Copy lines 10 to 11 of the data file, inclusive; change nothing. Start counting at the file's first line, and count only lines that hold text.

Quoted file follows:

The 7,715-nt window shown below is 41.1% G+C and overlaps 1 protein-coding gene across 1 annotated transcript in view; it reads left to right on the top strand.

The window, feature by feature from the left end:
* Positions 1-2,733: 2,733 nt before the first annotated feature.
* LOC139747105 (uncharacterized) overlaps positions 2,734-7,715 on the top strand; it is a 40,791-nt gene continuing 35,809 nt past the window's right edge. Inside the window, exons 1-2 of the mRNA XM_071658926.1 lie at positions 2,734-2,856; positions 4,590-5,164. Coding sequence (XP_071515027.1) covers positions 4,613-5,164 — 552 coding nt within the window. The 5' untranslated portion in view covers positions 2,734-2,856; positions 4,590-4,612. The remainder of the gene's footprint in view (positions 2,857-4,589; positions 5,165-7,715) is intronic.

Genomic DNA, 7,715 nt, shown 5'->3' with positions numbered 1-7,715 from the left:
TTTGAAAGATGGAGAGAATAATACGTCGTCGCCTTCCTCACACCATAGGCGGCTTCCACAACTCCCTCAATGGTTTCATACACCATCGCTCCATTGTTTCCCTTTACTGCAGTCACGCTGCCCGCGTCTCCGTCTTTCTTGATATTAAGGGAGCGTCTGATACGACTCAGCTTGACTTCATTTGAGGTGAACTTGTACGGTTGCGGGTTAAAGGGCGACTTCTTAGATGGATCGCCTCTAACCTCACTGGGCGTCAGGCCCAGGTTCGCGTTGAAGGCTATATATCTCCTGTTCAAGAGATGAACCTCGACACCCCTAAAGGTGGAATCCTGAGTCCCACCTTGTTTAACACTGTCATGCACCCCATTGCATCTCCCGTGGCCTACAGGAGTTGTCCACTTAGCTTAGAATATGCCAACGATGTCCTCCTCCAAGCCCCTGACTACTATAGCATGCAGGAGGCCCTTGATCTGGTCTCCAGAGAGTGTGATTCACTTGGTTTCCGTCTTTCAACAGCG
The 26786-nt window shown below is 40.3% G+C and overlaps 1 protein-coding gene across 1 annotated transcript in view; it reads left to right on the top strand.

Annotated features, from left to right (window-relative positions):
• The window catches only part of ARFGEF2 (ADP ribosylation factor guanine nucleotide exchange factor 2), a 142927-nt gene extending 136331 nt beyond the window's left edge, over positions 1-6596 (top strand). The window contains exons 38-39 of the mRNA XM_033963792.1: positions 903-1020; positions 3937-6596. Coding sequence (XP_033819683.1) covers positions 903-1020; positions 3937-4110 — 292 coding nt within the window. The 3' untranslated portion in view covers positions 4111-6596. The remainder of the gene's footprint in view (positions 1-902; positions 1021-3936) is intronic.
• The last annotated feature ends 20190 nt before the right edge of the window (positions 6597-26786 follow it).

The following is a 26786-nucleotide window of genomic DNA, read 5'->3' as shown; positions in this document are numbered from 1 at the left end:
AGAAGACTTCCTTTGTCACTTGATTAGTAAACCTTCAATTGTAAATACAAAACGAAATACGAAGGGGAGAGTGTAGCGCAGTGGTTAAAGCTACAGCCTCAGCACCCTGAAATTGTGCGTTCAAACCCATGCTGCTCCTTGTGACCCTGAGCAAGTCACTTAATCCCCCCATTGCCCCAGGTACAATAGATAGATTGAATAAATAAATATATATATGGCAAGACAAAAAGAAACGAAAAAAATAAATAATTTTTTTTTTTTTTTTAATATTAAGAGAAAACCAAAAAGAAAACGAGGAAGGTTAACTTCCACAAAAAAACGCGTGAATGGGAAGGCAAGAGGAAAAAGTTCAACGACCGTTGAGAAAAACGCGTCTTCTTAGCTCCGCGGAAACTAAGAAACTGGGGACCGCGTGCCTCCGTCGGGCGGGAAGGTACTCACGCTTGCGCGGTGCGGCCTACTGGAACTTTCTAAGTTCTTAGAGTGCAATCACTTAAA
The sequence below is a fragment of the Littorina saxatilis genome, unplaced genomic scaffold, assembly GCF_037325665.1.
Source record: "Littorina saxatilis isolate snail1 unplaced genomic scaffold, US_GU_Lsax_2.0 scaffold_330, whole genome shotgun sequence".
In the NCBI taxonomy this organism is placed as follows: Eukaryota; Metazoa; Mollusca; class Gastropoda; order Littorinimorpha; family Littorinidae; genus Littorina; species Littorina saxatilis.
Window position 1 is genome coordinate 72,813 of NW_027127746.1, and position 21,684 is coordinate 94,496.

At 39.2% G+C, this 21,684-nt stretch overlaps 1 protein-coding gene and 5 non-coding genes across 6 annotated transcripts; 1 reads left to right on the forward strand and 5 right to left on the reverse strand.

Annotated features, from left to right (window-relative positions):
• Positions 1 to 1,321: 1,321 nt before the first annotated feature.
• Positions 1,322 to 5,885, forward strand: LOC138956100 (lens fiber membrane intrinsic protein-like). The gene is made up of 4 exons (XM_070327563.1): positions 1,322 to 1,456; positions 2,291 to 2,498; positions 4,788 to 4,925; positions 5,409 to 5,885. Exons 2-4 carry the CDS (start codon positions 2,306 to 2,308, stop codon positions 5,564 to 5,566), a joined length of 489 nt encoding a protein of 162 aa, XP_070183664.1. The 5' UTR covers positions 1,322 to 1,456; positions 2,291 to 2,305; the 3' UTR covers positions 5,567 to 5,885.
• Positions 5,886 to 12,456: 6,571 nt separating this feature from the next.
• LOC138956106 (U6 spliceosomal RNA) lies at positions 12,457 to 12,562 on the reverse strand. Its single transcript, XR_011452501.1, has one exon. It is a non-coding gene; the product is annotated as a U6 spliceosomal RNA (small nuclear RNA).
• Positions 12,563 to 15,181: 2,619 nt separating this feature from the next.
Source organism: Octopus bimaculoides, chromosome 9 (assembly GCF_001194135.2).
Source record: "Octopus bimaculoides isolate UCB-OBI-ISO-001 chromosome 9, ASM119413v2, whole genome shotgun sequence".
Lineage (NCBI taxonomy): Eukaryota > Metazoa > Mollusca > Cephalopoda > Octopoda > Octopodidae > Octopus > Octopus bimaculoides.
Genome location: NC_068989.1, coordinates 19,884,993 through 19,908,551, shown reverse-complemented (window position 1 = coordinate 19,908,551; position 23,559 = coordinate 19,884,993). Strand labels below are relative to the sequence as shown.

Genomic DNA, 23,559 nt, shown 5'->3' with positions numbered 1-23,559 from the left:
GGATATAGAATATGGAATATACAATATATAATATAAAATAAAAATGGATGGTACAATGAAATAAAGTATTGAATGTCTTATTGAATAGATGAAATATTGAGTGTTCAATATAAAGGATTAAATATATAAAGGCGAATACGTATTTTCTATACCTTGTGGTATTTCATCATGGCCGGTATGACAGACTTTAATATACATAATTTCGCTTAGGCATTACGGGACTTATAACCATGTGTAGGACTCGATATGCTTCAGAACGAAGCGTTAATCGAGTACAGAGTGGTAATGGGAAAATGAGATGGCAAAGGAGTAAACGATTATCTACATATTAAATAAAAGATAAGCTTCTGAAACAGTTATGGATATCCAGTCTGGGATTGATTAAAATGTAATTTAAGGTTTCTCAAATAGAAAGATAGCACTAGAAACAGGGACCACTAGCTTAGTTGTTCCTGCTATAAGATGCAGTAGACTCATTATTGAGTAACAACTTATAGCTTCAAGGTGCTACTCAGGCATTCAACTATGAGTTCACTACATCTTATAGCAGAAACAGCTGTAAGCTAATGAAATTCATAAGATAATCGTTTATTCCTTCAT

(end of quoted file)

• The last annotated feature ends 20190 nt before the right edge of the window (positions 6597-26786 follow it).

The following is a 26786-nucleotide window of genomic DNA, read 5'->3' as shown; positions in this document are numbered from 1 at the left end: